Did you just pick up one of those compilation DVDs? I saw a boxed set that had four disks. I remain tempted.

Steven E. Harris
Monday, June 30, 2003

It is wrong to assume that you know the content of other people's dreams. If that was even possible, who is qualified to judge the content of those dreams? Some days I dream about owning a house with a nice picket fence, other days I dream about how I would like to be puff daddy. Most days, however, I dream about how it would be much nicer to be running around outside, rather than sitting in this office. In any case, none of this should make any difference in your life, just like your dreams make no difference in mine.

beaver
Monday, June 30, 2003

>>In any case, none of this should make any difference in your life, just like your dreams make no difference in mine.

speaks the person who sees nothing beyond his own mind. I thought the people on this forum seeked to understand others and further themselves. Obviously you are the exception beaver.

Yanwoo
Monday, June 30, 2003

Well, I think two reasonable goals for life are
a) Have fun
b) Leave a lasting impression

(b) is optional, but obviously many people feel it's essential. I think the best way to accomplish it is to leave one or more well-raised children who will, by their presence, move humanity forward on a social evolutionary scale.

If you're willing to simply enjoy your lot in life and leave no mark other than the memories of your friends, then it's all about enjoying your time on earth in whatever form that may be.

So for my part - I have a stable household and two children that I'm going to raise the best I can to be decent individuals.

Other than that, I'm trying to set up a threesome with a Playboy Playmate.

Philo

Philo
Monday, June 30, 2003

Yes.  My girlfriend surprised me with it yesterday, and I just watched the first two DVD's.  I have always missed its viewing on television.  But did manage to see one episode.  I must say, in my opinion, it beats the Simpson's and forms one of the best dysfunctional famly structure I have ever witnessed.  My brain just eats it up.  Especially Stewie.

Returning to the topic at hand; while this subject may seem to be a digression from the regular software/employment/idiot this and that... discussion dribble, it is something that I consider to remain very important when the choice of how you spend your working life presents itself from time to time.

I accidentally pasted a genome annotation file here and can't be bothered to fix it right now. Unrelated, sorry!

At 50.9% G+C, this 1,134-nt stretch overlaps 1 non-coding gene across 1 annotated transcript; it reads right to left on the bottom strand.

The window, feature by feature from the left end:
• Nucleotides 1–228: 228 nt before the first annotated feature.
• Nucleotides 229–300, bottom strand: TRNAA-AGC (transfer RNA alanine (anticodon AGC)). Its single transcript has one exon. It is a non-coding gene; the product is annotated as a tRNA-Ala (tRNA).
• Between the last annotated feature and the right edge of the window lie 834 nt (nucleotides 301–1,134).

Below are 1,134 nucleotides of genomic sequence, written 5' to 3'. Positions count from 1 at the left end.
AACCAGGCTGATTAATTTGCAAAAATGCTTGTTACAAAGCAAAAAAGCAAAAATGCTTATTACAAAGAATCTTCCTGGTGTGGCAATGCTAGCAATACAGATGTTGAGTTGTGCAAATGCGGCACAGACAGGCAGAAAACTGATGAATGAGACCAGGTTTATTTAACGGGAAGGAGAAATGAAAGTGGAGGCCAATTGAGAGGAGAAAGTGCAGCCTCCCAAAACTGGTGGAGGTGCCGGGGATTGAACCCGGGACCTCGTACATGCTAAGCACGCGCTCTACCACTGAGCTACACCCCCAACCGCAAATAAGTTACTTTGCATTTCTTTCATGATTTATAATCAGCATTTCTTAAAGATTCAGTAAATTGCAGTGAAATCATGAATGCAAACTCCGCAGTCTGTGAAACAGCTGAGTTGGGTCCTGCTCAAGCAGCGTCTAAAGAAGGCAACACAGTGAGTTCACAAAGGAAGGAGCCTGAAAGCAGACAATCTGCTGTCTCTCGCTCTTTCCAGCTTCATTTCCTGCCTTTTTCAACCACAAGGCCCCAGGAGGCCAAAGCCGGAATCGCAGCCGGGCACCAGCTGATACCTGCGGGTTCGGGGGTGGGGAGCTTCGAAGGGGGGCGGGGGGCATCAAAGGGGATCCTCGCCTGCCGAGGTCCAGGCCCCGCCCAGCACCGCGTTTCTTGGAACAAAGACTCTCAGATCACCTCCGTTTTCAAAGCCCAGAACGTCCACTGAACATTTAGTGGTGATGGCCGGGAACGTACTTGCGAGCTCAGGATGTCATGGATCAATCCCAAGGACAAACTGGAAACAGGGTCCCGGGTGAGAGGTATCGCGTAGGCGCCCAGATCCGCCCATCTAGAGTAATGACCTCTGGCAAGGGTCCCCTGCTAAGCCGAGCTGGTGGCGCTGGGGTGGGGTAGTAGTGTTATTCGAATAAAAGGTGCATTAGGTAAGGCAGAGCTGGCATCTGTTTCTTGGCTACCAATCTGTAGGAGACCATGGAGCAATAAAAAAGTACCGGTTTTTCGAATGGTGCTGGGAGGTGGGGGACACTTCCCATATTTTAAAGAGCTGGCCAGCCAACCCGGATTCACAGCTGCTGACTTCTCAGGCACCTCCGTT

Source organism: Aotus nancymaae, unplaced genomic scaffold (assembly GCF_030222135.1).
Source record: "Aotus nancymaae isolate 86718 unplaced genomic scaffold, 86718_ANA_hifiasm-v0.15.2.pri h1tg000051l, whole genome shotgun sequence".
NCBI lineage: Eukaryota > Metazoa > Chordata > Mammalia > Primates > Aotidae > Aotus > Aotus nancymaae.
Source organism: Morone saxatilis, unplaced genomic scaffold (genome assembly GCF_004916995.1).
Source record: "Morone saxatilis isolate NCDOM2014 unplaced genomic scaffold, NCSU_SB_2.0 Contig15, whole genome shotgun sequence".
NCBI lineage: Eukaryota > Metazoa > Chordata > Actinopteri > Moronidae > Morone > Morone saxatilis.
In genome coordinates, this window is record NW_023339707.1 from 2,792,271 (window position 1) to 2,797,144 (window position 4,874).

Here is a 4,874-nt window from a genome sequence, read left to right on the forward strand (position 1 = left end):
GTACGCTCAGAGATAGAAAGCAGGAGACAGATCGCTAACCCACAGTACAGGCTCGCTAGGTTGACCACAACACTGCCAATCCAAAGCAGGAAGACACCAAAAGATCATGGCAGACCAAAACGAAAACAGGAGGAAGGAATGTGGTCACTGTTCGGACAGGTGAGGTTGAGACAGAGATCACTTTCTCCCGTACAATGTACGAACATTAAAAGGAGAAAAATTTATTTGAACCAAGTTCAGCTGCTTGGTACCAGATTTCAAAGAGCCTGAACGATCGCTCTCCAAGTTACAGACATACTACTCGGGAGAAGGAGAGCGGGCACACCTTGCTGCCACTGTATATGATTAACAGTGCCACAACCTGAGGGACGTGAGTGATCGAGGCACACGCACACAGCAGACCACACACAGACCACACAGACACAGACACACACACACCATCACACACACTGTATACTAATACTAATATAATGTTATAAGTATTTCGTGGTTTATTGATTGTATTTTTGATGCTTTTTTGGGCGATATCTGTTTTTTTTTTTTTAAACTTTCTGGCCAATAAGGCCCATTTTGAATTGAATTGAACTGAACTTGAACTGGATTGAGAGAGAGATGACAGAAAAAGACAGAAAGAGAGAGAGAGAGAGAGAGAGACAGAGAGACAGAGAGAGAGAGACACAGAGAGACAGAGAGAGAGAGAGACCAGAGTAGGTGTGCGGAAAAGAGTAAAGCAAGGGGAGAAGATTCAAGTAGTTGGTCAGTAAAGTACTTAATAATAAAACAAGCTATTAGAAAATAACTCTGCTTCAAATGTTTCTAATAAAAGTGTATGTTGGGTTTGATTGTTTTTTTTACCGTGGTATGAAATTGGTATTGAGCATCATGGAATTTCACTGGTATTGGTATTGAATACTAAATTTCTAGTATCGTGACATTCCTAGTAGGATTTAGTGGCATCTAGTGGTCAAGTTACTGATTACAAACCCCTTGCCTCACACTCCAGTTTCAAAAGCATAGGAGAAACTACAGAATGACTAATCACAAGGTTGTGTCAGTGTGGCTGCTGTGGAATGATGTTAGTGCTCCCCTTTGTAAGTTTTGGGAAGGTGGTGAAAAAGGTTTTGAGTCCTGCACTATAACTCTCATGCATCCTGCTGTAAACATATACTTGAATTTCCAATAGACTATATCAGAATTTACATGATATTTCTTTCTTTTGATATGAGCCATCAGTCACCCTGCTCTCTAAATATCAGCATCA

Very recently a thread mentioned the books of Ayn Rand and her philosophy on Objectivism.  Most interesting is how the poster quoted the authors' meaning to, "Live live for yourself".  Totally selfish, and necessary if one is to accomplish greatness.

sedwo
Monday, June 30, 2003

> "Live live for yourself".  Totally selfish, and necessary if one is to accomplish greatness.

I don't think so. Maybe we should think of the thousands who have achieved greatness by working or sacrificing themselves for others. Unless of course you are narrow enough to define 'greatness' as 'being able to impose your will on others'.

David Clayworth
Monday, June 30, 2003

Maybe we should think of the thousands who have achieved greatness by working or sacrificing themselves for others.

These great people had a choice to do whatever they wanted. You can look at it as though they selfishly chose to help others to boost their own ego. So in effect they really did not sacrifice any part of themselves in their pusuit.

Getting back to the white picket fence. It is easier to get married and churn out some kids than to have a successful career. In the US the divorce rate is about 50% and usually the less successful you are the more kids you have and at an earlier age.

Tom Vu
Monday, June 30, 2003

The goal of most companies I've worked with seems to have been to keep their technical employees on the edge of their seat and as close as possible to a feeling that the employee would be terminated and would fall off a cliff on a moment's notice. Even if they are actually secure, the *perception* of insecurity is sought.


Sic: "comfort" and "contentment" seem to be anathema to the typical IT department, which wants to see nervous, somewhat insecure and hyped up coders and others. Most managers I've dealt with seem to think that a fairly high hassle and stress factor is necessary to get the "best" out of their people.

Creativity and real accomplishment in such an environment? Fuggedaboutit.

Bored Bystander
Monday, June 30, 2003